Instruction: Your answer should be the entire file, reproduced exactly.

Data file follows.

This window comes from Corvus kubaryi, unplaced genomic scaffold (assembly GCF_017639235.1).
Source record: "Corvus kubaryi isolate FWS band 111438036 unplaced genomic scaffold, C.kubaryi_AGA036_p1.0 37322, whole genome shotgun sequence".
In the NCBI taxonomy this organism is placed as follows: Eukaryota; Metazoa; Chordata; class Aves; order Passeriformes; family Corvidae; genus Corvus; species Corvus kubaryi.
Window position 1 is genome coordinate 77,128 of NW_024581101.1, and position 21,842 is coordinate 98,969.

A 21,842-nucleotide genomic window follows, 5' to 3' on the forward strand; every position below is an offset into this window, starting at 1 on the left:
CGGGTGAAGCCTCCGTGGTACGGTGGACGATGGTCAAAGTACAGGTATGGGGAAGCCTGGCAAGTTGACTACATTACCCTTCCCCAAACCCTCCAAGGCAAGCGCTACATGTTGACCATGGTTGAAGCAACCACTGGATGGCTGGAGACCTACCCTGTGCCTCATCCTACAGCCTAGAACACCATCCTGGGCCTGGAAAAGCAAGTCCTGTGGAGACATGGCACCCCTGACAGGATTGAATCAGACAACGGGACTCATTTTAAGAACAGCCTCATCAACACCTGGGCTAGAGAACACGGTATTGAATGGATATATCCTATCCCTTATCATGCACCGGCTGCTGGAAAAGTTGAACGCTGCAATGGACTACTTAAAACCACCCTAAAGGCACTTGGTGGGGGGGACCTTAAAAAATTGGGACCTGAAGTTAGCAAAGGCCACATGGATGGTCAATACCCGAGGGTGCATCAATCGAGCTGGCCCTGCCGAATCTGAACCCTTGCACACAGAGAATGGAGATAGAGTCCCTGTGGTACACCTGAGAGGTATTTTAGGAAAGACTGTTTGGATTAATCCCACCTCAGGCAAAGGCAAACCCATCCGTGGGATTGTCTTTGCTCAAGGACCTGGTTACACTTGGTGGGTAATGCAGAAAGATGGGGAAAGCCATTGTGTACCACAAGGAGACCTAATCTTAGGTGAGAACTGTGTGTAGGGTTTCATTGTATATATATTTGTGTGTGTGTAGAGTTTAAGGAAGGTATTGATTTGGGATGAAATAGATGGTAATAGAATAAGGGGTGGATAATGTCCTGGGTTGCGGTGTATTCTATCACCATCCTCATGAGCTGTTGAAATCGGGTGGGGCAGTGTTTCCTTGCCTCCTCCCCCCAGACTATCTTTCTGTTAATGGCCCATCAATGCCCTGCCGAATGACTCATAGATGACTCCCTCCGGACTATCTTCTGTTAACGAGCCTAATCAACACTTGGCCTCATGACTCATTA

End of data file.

This window comes from Corvus kubaryi, unplaced genomic scaffold (assembly GCF_017639235.1).
Source record: "Corvus kubaryi isolate FWS band 111438036 unplaced genomic scaffold, C.kubaryi_AGA036_p1.0 37322, whole genome shotgun sequence".
In the NCBI taxonomy this organism is placed as follows: Eukaryota; Metazoa; Chordata; class Aves; order Passeriformes; family Corvidae; genus Corvus; species Corvus kubaryi.
Window position 1 is genome coordinate 77,128 of NW_024581101.1, and position 21,842 is coordinate 98,969.

A 21,842-nucleotide genomic window follows, 5' to 3' on the forward strand; every position below is an offset into this window, starting at 1 on the left:
CGGGTGAAGCCTCCGTGGTACGGTGGACGATGGTCAAAGTACAGGTATGGGGAAGCCTGGCAAGTTGACTACATTACCCTTCCCCAAACCCTCCAAGGCAAGCGCTACATGTTGACCATGGTTGAAGCAACCACTGGATGGCTGGAGACCTACCCTGTGCCTCATCCTACAGCCTAGAACACCATCCTGGGCCTGGAAAAGCAAGTCCTGTGGAGACATGGCACCCCTGACAGGATTGAATCAGACAACGGGACTCATTTTAAGAACAGCCTCATCAACACCTGGGCTAGAGAACACGGTATTGAATGGATATATCCTATCCCTTATCATGCACCGGCTGCTGGAAAAGTTGAACGCTGCAATGGACTACTTAAAACCACCCTAAAGGCACTTGGTGGGGGGGACCTTAAAAAATTGGGACCTGAAGTTAGCAAAGGCCACATGGATGGTCAATACCCGAGGGTGCATCAATCGAGCTGGCCCTGCCGAATCTGAACCCTTGCACACAGAGAATGGAGATAGAGTCCCTGTGGTACACCTGAGAGGTATTTTAGGAAAGACTGTTTGGATTAATCCCACCTCAGGCAAAGGCAAACCCATCCGTGGGATTGTCTTTGCTCAAGGACCTGGTTACACTTGGTGGGTAATGCAGAAAGATGGGGAAAGCCATTGTGTACCACAAGGAGACCTAATCTTAGGTGAGAACTGTGTGTAGGGTTTCATTGTATATATATTTGTGTGTGTGTAGAGTTTAAGGAAGGTATTGATTTGGGATGAAATAGATGGTAATAGAATAAGGGGTGGATAATGTCCTGGGTTGCGGTGTATTCTATCACCATCCTCATGAGCTGTTGAAATCGGGTGGGGCAGTGTTTCCTTGCCTCCTCCCCCCAGACTATCTTTCTGTTAATGGCCCATCAATGCCCTGCCGAATGACTCATAGATGACTCCCTCCGGACTATCTTCTGTTAACGAGCCTAATCAACACTTGGCCTCATGACTCATTA